• Steve has NO central line access points available; all potential sites are narrowed from earlier central lines.
That could leave Steve - in a pinch - with a groin catheter. Again, nobody's first choice.

So these realities have prompted Steve's nephrologist, Dr. Smiley Thakur, to consider Peritoneal Dialysis. Steve's body mass is smaller now, and it could work - at least as an interim modality.

In Hemodialysis, the filter that performs the kidney function is external to the patient and looks like a long, cylindrical oil filter. In Peritoneal Dialysis, the filter is the patient's own peritoneal membrane - the membrane that lines the abdominal organs.

In "PD," no blood is exchanged. The dilysate runs into the patients abdomen via a catheter. Dialysate fluid mingles with the vascular peritoneal membrane where molecules meander back and forth, allowing for excretion of the patient's waste. After this "dwell" period where the dialysate fluid sits in the abdominal cavity, the fluid is allowed to run out and is replaced by fresh dialysate fluid to start the process once again. Ingenious!

PD is done daily. It can be done through the day as a number of individual "fills and dwells" - and it can be done automatically overnight. It's great for travel. It's technically easier than Hemodialysis, and requires less training.

We're now into the logistics of setting up the catheter placement, getting training, and trying the new modality in December. The ease of the treatments, although they are required daily, is very appealing to both of us.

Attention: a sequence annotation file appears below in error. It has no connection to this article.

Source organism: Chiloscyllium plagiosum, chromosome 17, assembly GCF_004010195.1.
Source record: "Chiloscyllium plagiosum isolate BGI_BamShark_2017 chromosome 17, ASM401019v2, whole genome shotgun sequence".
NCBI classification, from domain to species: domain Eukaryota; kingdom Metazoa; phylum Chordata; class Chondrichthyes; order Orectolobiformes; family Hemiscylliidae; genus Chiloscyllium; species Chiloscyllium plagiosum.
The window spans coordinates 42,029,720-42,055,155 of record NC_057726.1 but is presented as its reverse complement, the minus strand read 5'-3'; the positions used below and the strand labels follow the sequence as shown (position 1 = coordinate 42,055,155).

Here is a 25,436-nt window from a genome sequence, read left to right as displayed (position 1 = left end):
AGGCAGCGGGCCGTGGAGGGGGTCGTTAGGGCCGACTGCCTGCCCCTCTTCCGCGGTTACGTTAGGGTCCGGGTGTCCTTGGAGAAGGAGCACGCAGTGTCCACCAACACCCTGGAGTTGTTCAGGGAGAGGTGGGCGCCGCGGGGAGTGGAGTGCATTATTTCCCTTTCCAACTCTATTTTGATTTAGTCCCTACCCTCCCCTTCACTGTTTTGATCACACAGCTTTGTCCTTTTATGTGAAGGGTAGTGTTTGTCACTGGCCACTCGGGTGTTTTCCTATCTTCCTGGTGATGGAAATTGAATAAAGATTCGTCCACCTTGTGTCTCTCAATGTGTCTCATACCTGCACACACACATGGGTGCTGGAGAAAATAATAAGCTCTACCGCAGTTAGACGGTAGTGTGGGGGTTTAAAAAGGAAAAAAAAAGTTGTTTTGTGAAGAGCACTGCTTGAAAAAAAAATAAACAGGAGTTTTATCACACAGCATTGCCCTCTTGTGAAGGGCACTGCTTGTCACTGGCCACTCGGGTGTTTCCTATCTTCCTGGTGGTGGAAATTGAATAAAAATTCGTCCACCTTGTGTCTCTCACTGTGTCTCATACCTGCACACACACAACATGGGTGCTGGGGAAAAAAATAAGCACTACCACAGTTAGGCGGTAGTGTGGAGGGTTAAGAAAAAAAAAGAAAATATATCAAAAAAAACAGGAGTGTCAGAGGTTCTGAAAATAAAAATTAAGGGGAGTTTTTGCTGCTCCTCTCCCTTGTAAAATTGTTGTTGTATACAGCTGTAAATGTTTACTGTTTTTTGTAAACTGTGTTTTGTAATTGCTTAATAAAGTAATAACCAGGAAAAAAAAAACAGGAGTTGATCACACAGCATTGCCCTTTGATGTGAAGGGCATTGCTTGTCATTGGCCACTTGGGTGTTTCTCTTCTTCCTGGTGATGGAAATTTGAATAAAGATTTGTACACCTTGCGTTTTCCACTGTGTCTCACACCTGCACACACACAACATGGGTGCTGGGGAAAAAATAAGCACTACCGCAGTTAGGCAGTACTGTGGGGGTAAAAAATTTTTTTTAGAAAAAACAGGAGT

So Steve and I move to a new chapter, tackling our challenges as we have in the past. With a little grumbling, a lot of irreverent humor, and boatloads of gratitude to have these modalities available. After all, he gets to live.

Take care,
Linda Gromko, MD

Thursday, November 11, 2010

Kidneys and Water Collide in "Rowing Through the Winter"

Please visit my Rowing Blog: today for an update on Steve and his fistula dilemma.

Take care,
Linda Gromko, MD

Friday, November 5, 2010

All Velcro'd In...

Steve has done two stints on his new Standing Table - for ten to twenty minutes at a time. The first stint was exhausting, albeit triumphant. Blood pressure must equilibrate; the legs take more load. But it's all necessary if Steve is ever to progress to walking.

The above picture shows Steve "standing," not on his own power, of course. The bands around his chest, hips, and thighs are made of sturdy fabric, secured with Velcro.

But I think it's easy to see in Steve's face that verticality makes a difference! It certainly gives us hope.

And even though the steps are baby-steps at times, they are clearly steps in the right direction. This from a man who by all rights should have been dead many incidents ago!

Thanks again to the Village that provided the gift of the Standing Table. It's provided an amazing boost to Steve and his team.

Take care,
Linda Gromko, MD